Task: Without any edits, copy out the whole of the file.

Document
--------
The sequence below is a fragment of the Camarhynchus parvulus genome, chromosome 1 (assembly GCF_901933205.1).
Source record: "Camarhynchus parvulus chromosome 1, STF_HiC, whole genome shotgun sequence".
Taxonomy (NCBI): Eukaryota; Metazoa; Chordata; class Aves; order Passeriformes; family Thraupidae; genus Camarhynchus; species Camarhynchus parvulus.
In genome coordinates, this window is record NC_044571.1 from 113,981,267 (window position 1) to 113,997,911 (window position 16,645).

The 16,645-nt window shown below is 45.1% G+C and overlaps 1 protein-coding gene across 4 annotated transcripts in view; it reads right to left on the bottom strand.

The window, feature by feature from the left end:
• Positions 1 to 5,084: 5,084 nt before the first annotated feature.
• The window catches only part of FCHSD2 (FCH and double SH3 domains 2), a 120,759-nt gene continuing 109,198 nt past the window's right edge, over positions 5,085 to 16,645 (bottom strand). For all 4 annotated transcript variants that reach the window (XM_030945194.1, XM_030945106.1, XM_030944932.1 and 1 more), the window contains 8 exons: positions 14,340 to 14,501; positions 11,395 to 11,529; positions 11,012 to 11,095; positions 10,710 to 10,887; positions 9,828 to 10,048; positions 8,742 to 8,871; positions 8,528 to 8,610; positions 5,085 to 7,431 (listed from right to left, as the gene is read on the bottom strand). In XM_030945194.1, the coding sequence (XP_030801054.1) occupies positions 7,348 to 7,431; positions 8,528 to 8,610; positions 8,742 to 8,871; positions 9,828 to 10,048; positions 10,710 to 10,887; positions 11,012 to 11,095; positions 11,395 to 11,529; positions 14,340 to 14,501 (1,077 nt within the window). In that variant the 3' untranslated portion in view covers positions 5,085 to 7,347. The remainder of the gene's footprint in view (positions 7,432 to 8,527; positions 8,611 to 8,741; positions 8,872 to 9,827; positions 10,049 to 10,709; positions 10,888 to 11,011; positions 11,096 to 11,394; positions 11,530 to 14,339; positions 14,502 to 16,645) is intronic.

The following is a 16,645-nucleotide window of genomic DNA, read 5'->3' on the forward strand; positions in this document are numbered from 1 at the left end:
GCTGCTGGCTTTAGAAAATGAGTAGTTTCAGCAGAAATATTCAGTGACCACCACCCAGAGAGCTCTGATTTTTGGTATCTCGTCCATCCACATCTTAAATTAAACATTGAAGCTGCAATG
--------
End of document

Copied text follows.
The sequence below is a fragment of the Camarhynchus parvulus genome, chromosome 1 (assembly GCF_901933205.1).
Source record: "Camarhynchus parvulus chromosome 1, STF_HiC, whole genome shotgun sequence".
Taxonomy (NCBI): Eukaryota; Metazoa; Chordata; class Aves; order Passeriformes; family Thraupidae; genus Camarhynchus; species Camarhynchus parvulus.
In genome coordinates, this window is record NC_044571.1 from 113,981,267 (window position 1) to 113,997,911 (window position 16,645).

The 16,645-nt window shown below is 45.1% G+C and overlaps 1 protein-coding gene across 4 annotated transcripts in view; it reads right to left on the bottom strand.

The window, feature by feature from the left end:
• Positions 1 to 5,084: 5,084 nt before the first annotated feature.
• The window catches only part of FCHSD2 (FCH and double SH3 domains 2), a 120,759-nt gene continuing 109,198 nt past the window's right edge, over positions 5,085 to 16,645 (bottom strand). For all 4 annotated transcript variants that reach the window (XM_030945194.1, XM_030945106.1, XM_030944932.1 and 1 more), the window contains 8 exons: positions 14,340 to 14,501; positions 11,395 to 11,529; positions 11,012 to 11,095; positions 10,710 to 10,887; positions 9,828 to 10,048; positions 8,742 to 8,871; positions 8,528 to 8,610; positions 5,085 to 7,431 (listed from right to left, as the gene is read on the bottom strand). In XM_030945194.1, the coding sequence (XP_030801054.1) occupies positions 7,348 to 7,431; positions 8,528 to 8,610; positions 8,742 to 8,871; positions 9,828 to 10,048; positions 10,710 to 10,887; positions 11,012 to 11,095; positions 11,395 to 11,529; positions 14,340 to 14,501 (1,077 nt within the window). In that variant the 3' untranslated portion in view covers positions 5,085 to 7,347. The remainder of the gene's footprint in view (positions 7,432 to 8,527; positions 8,611 to 8,741; positions 8,872 to 9,827; positions 10,049 to 10,709; positions 10,888 to 11,011; positions 11,096 to 11,394; positions 11,530 to 14,339; positions 14,502 to 16,645) is intronic.

The following is a 16,645-nucleotide window of genomic DNA, read 5'->3' on the forward strand; positions in this document are numbered from 1 at the left end:
GCTGCTGGCTTTAGAAAATGAGTAGTTTCAGCAGAAATATTCAGTGACCACCACCCAGAGAGCTCTGATTTTTGGTATCTCGTCCATCCACATCTTAAATTAAACATTGAAGCTGCAATG